Hearing the Megilla for Those Who Cannot Go to Shul

Print Friendly, PDF & Email

by R. Daniel Mann

Question: If one who is not a ba’al koreh cannot make it to shul to hear Megillat Esther (e.g., if the pandemic will preclude one from coming), how else can he fulfill the mitzva of hearing it?

Answer: (For those who can hear from a distance, not being in shul is not a problem; if they miss a few words, they can make them up.) Almost all poskim agree that one cannot fulfill the mitzva of hearing shofar via microphone, telephone or radio (besides chillul Yom Tov issues), because one must hear the authentic sound of a shofar (Rosh Hashana 27b). The ruling regarding a live megilla reading via microphone is less clear. Although one does not hear the actual voice of a valid ba’al koreh, but a device-generated reproduction, it is better than a recording in two ways. First, the sound waves that the the ba’al koreh produces directly cause the almost identical sounds heard. Secondly, the reproduction is heard at essentially the same time and place the ba’al koreh reads. Therefore, while most poskim posit one cannot fulfill the mitzva via microphone (see Yechaveh Da’at III:54; Minchat Shlomo I:9), the lenient position is marginally tenable (see Tzitz Eliezer VIII:11; Igrot Moshe, Orach Chayim II:108). 

The gemara (Sukka 51b) seems to not require hearing the voice of the person reciting, if one knows what is being said. It tells of a huge amphitheater in Alexandria, where flags were waved to inform people when to answer amen. However, this source is not sufficient here, because Tosafot (ad loc.) explains that the participants did not attempt to fulfill any mitzva but just wanted to answer amen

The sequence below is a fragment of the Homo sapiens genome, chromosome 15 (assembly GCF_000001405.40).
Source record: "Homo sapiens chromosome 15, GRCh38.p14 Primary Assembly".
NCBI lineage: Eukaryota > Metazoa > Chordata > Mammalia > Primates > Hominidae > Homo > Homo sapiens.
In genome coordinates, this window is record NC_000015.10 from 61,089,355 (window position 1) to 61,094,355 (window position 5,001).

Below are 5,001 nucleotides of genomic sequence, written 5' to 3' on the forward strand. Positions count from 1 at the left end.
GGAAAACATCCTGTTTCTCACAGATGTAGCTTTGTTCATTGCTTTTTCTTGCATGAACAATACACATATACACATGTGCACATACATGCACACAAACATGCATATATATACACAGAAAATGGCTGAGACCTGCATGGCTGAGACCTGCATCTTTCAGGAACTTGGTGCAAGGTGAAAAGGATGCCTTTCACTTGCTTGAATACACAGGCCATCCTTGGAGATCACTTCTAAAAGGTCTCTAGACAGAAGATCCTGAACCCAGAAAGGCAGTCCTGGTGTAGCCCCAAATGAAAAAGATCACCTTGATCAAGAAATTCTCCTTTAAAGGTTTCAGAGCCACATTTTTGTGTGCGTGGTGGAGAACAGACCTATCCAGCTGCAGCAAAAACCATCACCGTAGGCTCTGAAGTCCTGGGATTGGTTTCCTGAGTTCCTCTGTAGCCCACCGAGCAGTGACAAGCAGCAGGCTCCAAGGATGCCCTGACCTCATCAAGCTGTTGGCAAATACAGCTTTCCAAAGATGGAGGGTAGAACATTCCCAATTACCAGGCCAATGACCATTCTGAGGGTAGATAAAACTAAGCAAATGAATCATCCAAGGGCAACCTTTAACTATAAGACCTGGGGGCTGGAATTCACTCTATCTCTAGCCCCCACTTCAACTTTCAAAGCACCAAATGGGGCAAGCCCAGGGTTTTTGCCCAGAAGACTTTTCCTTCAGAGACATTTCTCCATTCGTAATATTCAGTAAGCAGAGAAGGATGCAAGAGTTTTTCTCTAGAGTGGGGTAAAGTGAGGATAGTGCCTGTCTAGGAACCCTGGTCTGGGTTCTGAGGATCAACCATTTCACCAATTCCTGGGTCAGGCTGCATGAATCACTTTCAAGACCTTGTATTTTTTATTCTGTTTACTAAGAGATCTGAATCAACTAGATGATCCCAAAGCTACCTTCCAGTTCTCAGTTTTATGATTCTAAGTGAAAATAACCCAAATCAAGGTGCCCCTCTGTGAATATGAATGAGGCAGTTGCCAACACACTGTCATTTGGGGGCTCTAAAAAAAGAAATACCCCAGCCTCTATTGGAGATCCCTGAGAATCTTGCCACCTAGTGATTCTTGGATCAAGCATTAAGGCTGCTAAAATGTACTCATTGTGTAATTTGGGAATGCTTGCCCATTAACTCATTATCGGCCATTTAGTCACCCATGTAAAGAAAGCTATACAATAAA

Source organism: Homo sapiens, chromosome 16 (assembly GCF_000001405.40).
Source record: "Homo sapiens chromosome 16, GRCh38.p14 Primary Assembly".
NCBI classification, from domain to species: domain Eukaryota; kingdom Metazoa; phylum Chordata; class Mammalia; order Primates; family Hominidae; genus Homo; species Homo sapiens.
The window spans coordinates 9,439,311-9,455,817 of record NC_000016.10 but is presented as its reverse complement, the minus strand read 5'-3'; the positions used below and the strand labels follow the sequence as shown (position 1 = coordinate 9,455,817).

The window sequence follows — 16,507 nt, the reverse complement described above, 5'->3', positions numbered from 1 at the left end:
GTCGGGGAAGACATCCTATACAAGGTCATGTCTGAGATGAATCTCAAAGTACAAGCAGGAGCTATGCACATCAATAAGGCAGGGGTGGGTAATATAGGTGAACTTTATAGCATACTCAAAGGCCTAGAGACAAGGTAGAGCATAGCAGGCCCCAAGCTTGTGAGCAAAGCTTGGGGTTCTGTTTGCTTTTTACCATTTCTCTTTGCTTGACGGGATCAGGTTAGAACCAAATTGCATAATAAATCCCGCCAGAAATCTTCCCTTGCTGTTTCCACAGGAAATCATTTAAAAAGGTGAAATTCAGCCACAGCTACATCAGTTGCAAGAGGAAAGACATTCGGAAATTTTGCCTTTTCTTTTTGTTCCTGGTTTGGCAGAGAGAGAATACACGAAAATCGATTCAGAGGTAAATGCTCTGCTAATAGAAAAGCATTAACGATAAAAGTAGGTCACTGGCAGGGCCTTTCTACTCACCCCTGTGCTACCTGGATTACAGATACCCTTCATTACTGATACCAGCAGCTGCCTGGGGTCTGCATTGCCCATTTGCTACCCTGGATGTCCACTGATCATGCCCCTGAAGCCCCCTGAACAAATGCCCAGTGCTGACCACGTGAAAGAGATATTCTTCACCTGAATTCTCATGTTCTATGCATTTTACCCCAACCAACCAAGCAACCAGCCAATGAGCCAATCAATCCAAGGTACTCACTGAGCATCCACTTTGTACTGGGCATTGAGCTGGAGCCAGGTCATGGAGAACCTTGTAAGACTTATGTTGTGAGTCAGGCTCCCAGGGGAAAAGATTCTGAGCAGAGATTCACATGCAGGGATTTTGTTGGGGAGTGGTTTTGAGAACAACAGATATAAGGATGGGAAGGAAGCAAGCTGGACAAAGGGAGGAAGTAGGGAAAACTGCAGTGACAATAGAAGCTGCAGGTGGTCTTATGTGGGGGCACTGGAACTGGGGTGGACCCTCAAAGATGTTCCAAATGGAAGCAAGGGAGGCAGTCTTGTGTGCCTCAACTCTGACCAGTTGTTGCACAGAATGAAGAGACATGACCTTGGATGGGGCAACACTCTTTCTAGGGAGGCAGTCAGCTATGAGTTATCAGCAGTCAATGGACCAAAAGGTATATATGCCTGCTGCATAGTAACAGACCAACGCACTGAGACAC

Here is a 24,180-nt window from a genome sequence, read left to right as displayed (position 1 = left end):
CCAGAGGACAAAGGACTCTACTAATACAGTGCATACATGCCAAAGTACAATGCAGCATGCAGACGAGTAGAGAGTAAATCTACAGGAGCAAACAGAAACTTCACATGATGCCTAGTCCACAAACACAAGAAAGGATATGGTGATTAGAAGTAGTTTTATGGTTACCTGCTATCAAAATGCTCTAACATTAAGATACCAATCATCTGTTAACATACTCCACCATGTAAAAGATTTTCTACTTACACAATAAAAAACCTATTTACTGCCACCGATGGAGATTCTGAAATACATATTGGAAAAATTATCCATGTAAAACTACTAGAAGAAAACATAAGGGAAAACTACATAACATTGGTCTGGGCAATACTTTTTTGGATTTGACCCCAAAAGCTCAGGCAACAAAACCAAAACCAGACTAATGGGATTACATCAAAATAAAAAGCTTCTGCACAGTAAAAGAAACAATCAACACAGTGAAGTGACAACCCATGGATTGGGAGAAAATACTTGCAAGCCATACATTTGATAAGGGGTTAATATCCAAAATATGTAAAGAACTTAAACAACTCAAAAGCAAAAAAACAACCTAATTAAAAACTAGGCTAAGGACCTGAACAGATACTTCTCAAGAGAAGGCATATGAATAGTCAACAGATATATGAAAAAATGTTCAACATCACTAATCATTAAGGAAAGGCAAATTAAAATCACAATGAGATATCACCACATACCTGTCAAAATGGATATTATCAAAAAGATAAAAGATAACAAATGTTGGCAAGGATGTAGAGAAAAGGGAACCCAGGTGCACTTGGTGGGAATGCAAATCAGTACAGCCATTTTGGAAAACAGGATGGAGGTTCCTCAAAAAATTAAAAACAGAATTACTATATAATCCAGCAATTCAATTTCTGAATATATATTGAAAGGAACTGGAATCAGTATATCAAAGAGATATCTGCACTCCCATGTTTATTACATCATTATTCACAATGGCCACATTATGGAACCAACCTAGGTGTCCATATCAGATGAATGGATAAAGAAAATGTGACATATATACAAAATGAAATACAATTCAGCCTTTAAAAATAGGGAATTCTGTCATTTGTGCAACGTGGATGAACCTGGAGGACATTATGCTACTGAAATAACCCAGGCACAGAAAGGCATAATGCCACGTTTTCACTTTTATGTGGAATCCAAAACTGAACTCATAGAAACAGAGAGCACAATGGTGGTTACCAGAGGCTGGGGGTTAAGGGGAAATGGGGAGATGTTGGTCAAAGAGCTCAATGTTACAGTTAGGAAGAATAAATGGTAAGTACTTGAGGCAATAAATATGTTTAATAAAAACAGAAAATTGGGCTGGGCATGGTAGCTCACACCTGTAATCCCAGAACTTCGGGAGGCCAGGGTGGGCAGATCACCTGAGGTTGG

Rav SZ Auerbach (Minchat Shlomo ibid.) does not allow even answering amen regarding via radio and telephone. He argues that the people in Alexandria were close enough to be connected to the berachot without hearing them. However, there is no physical connection between the person reciting and the one “listening” remotely via telecommunication. For him, one could certainly not fulfill a mitzva this way. Nevertheless, there were serious poskim who allowed, in a case of necessity, to fulfill mitzvot such as megilla and havdala via telephone (Minchat Elazar II:72, Igrot Moshe, OC IV:91). Adding in video will not improve things halachically, and all agree that one cannot fulfill a mitzva by or even answer amen to recorded events because of the total break from the human performance of the mitzva

If one is unable to hear the megilla normally, it is worthwhile to hear it electronically. This is not only due to the lenient opinions. Exposure to Megillat Esther’s content has value (Mishna Berura 692:27), like reading the parasha from a chumash when one cannot go to shul (ibid. 143:9), and it enables one to remember Hashem’s kindness (Aruch Hashulchan, OC 691:14). In present difficult times, in many communities, the feeling of comradery is also important, especially on a holiday as communal as Purim. Hopefully, people will not incorrectly learn from this, that if away or infirmed for Purim, they do not need to make an effort to fulfill the mitzva properly. 

The halachically simple way to fulfill the mitzva is for the people to read it themselves from a kosher klaf they own or can borrow. (One who lains without a minyan does not make the beracha of Harav Et Riveinu at the end of the Megilla – Rama, OC 692:1). A non-proficient ba’al korei will need help, not only because of difficult trop, which is not crucial, but because of hard words and kri u’k’tivs. One who is precise in his reading can help the makeshift reader and correct as needed. It is possible to read along with a live or recorded reading. This is not very practical, especially if reading for others, as they need to hear the person rather than the electronic sound. One can use a recording and start and stop it as necessary. For those who prefer, I have made a (1 hour 8 minutes) video of the laining with pauses every few words, so that one can read along at a comfortable pace. It is available upon request at: [email protected]

About Daniel Mann

This column is produced on behalf of Eretz Hemdah by Rabbi Daniel Mann. Rabbi Mann is a Dayan for Eretz Hemdah and a staff member of Yeshiva University's Gruss Kollel in Israel. He is a senior member of the Eretz Hemdah responder staff, editor of Hemdat Yamim and the author of Living the Halachic Process, volumes 1 and 2 and A Glimpse of Greatness.

Leave a Reply